A detrimental disconnect between farming land and sea


James Wright, Senior Editor

Published on
November 13, 2014

During this Tuesday’s SeafoodSource webinar on aquaculture, “Aquaculture’s Prominent Role in Feeding a Growing Global Population,” attendees saw some statistics that should get consumers thinking about farmed fish more positively.

Michael Tlusty, director of ocean sustainability science at the New England Aquarium and research faculty at University of Massachusetts at Boston, expanded on the notion that farmed fish are far more efficient at converting feed into edible animal protein. According to Tlusty’s research, an average of 1.1 pounds of feed is needed to grow 1 pound of body mass in a farm-raised fish (he used salmon as the example). That number balloons to 1.7 pounds for broiler chickens, 2.9 pounds for hogs and a stunning 6.8 pounds for cattle.

Throw greenhouse gas emissions into the equation when comparing the performances of aquatic versus land-based animal protein production, and fish becomes an even smarter selection. Cattle production releases about seven times as much carbon dioxide into the environment as does farmed salmon; it also results in more than four times the nitrogen outputs and 2.5 times as much phosphorous. In this area, fish also compares favorably against poultry and pork.

Fish is simply the smarter choice for the future, given the growing protein needs for the planet and its rapidly escalating population, expected to reach 9 billion by 2050. Aquaculture, as we know, is not without its issues — disease, a finite resource for fish feed, investment capital and consumer education are all legitimate obstacles — but it holds far more promise for a sustainable future. Somehow, aquaculture seems to face far more scrutiny than livestock production from environmental groups and less acceptance from consumers. Why the disconnect?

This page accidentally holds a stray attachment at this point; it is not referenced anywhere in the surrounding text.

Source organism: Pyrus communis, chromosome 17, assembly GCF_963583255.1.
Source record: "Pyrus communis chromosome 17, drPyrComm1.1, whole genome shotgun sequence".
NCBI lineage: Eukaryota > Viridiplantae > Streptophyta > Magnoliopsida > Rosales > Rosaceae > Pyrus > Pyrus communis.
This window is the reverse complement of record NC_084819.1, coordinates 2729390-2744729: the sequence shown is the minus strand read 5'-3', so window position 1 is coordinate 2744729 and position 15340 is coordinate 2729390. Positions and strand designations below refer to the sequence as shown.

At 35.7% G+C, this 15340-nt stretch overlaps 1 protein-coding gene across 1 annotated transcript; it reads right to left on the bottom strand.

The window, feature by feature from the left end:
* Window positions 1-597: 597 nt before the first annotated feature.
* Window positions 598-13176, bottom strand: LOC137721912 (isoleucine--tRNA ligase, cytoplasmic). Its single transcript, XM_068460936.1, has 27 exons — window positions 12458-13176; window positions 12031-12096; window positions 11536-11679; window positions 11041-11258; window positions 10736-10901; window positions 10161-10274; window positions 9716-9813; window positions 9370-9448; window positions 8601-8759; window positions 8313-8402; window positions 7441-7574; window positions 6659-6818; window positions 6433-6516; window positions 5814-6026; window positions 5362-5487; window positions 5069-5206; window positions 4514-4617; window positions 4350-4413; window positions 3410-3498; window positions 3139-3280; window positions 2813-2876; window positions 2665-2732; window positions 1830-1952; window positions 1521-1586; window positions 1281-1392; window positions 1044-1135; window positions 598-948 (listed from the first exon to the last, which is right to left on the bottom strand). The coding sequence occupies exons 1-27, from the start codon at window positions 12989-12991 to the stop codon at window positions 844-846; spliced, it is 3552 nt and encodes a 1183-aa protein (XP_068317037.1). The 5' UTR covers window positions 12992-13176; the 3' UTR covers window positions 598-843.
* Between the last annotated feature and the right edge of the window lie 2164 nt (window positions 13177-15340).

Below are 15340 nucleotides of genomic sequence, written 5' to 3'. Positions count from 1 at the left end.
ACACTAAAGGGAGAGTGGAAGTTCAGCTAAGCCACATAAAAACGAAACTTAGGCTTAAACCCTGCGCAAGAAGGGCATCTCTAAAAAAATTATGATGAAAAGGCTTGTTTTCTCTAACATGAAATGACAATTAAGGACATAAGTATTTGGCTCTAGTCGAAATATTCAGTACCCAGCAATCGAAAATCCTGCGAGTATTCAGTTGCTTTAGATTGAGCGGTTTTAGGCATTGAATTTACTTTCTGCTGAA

That’s the first question I asked Neil Sims, co-founder of Kampachi Farms. Sims, who founded Kona Blue Water Farms more than a decade ago, listed a number of reasons, one of which is largely rooted in myth.

“The development of aquaculture happened at a moment in history when there’s more corporatization, a lot more commercialization, globalization, and it hit scale faster [than terrestrial agriculture]. The image that people have of terrestrial agriculture is of the family farm. It’s a myth — most of the food now is produced by large agribusiness corporations. But people still cling to that myth,” said Sims. “Aquaculture had to transition from the original small-scale systems more rapidly to larger companies that are driving the innovation and are able to achieve the efficiencies. It’s not a bad thing that you have large companies involved as they can invest more in the R&D and in things like the certification programs. It’s not a bad thing but it’s perceived that way.”

“Aquaculture does have a different lens through which it is assessed,” said Tlusty, adding that, in food systems in general, “everything stands to be improved.”

All food production impacts the environment, it’s the bottom line. The challenge facing the world’s food system is scaling up production without causing more harm to the environment — it’s the mantra of today’s aquaculture industry. Sims believes that farming the oceans is the best solution. Not only for the environment, but for our health as well.

“We need to be eating more seafood. If we’re having 3 billion people moving up to the middle class between now and 2050, if those people are eating beef and pork, the planet is going to be in a lot of trouble. That middle class needs to be eating seafood. Aquaculture is the only way we can scale to meet that growing demand.”

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